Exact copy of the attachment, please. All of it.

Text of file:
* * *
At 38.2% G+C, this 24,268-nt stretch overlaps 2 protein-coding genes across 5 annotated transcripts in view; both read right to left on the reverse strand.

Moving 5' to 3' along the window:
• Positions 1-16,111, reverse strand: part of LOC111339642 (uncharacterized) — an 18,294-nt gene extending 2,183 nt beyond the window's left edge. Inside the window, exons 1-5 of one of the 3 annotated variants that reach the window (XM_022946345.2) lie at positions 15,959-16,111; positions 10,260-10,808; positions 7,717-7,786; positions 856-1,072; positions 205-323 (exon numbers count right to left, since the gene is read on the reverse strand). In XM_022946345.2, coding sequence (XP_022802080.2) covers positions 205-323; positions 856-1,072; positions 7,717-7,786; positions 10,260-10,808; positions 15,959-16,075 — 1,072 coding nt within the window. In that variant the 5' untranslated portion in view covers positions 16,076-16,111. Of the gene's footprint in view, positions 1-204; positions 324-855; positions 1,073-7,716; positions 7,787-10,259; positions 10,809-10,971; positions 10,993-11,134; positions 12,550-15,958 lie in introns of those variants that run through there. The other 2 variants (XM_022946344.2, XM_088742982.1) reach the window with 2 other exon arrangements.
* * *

At 38.2% G+C, this 24,268-nt stretch overlaps 2 protein-coding genes across 5 annotated transcripts in view; both read right to left on the reverse strand.

Moving 5' to 3' along the window:
• Positions 1-16,111, reverse strand: part of LOC111339642 (uncharacterized) — an 18,294-nt gene extending 2,183 nt beyond the window's left edge. Inside the window, exons 1-5 of one of the 3 annotated variants that reach the window (XM_022946345.2) lie at positions 15,959-16,111; positions 10,260-10,808; positions 7,717-7,786; positions 856-1,072; positions 205-323 (exon numbers count right to left, since the gene is read on the reverse strand). In XM_022946345.2, coding sequence (XP_022802080.2) covers positions 205-323; positions 856-1,072; positions 7,717-7,786; positions 10,260-10,808; positions 15,959-16,075 — 1,072 coding nt within the window. In that variant the 5' untranslated portion in view covers positions 16,076-16,111. Of the gene's footprint in view, positions 1-204; positions 324-855; positions 1,073-7,716; positions 7,787-10,259; positions 10,809-10,971; positions 10,993-11,134; positions 12,550-15,958 lie in introns of those variants that run through there. The other 2 variants (XM_022946344.2, XM_088742982.1) reach the window with 2 other exon arrangements.